The extreme sanctions have also been devastating for North Korea’s fishermen. Forced to take increasingly dangerous risks to find food, many North Korean fisherman have been dying at sea, with their boats washing ashore Japanese beaches.
Secretary Tillerson explained earlier this year that the North Korean fishermen are “being sent out in the wintertime to fish because there’s food shortages, and they’re being sent out to fish with inadequate fuel to get back.” Tillerson interpreted these developments as a sign of success, calling them “evidence that these sanctions are really starting to hurt.”
Even with these devastating consequences for the people of North Korea, the sanctions have still not been enough for the Trump administration. As the sanctions have turned deadly, the Trump administration has continued to threaten North Korea with war.
Administration officials make these threats as they acknowledge that they face no serious threat from North Korea. Although the North Korean government has been testing nuclear weapons and intercontinental ballistic missiles, most people in Washington believe that the North Korean government would never actually launch an attack.
“Right now, we think the threat is manageable,” Trump’s Chief of Staff John Kelly said last October.
At a congressional hearing last month, a number of former U.S. officials provided similar reassurances.
Former Director of National Intelligence Dennis Blair told the committee that North Korea would only become a problem if administration officials began to believe their own rhetoric about the country. “We have been talking these guys up a lot more than they deserve,” Blair said. “I think we can handle these guys, and we only talk ourselves into being at a disadvantage by our own rhetoric.”
Former U.S. official Michael Green provided the committee with additional reassurances, suggesting that the North Koreans would not start a war and risk massive retaliation by the U.S. and its allies. “They are not suicidal,” Green said. “No one thinks Kim Jong-un is suicidal.”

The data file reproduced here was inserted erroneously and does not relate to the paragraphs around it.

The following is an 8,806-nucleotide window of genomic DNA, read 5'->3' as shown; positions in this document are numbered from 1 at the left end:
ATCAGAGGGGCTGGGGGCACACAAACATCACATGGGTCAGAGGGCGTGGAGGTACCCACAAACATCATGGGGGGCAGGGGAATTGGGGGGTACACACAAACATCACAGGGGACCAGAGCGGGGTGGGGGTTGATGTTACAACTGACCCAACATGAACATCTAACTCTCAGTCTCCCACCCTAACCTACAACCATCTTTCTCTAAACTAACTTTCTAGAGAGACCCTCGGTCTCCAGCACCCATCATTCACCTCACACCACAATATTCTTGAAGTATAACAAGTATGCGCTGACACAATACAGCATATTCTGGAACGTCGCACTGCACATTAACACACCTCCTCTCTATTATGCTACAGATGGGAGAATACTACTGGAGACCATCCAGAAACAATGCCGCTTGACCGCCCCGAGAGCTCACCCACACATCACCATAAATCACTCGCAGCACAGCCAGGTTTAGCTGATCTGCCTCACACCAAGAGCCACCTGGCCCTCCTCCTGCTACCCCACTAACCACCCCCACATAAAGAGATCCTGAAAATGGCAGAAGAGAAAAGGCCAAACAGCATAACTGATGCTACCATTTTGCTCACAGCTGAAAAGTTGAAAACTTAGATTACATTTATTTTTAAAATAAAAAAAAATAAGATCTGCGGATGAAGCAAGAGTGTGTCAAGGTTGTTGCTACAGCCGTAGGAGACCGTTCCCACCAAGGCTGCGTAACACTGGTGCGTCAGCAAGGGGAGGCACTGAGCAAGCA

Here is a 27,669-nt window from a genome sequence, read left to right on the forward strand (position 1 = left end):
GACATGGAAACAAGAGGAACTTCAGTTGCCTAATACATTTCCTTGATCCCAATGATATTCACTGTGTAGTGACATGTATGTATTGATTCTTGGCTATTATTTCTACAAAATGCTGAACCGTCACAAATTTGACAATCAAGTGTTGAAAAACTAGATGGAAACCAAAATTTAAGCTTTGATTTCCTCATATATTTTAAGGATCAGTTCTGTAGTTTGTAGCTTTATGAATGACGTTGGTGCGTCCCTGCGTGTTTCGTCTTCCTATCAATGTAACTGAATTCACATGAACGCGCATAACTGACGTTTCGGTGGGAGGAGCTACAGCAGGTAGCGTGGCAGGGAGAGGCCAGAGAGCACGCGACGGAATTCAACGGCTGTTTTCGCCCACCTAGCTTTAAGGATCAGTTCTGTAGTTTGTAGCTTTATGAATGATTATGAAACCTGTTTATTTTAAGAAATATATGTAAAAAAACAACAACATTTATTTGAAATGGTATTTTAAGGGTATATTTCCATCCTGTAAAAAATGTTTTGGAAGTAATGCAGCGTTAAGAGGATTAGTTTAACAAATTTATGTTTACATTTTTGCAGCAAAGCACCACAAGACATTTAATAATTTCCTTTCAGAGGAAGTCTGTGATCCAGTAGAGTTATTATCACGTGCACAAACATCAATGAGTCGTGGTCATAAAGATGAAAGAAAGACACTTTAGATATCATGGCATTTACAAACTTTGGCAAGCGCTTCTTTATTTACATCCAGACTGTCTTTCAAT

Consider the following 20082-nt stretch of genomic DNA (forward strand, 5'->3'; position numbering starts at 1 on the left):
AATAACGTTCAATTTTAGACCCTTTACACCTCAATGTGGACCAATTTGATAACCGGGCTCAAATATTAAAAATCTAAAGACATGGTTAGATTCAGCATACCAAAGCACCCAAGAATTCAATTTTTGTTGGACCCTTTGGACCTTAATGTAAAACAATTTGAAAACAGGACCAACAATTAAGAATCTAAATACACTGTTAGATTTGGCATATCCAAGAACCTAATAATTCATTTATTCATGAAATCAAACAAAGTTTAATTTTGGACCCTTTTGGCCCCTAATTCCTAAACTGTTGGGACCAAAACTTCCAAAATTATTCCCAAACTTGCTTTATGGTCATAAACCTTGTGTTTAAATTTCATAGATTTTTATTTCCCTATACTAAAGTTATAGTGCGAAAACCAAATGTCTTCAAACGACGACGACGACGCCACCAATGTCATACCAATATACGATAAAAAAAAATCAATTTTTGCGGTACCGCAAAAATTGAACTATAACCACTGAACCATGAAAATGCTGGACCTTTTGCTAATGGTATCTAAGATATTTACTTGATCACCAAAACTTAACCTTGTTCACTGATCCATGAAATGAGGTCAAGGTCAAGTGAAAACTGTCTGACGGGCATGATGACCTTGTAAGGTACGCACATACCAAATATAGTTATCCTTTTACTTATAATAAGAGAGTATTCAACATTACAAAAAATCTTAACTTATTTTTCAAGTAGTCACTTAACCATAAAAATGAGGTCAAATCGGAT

At the end of the hearing, former U.S. official Kelly Magsamen provided the committee with the strongest reassurances, insisting that Kim Jong-un only wanted nuclear weapons as a deterrent against a U.S. attack. “I do think that he is aggressively pursuing the capability as a deterrent to the United States attacking him,” Magsamen said. “I think he does look around and sees the Qaddafi scenario and Saddam, and thinks, ‘This is my best insurance policy and deterrent against a potential preventive attack by the United States.’ I think that is true.”
As numerous officials now acknowledge there is little to fear from North Korea, the Trump administration continues to increase the pressure on the country. Although most serious analysts in Washington agree that Kim Jong-un only wants nuclear weapons to deter a U.S. attack, the Trump administration keeps treating the country rough while the North Korean people suffer the consequences and the risk of war increases.
“This pressure campaign is going to stay in place and it’s going to continue to be intensified until we achieve our policy objective and the objective of the world,” Secretary Tillerson said earlier this year.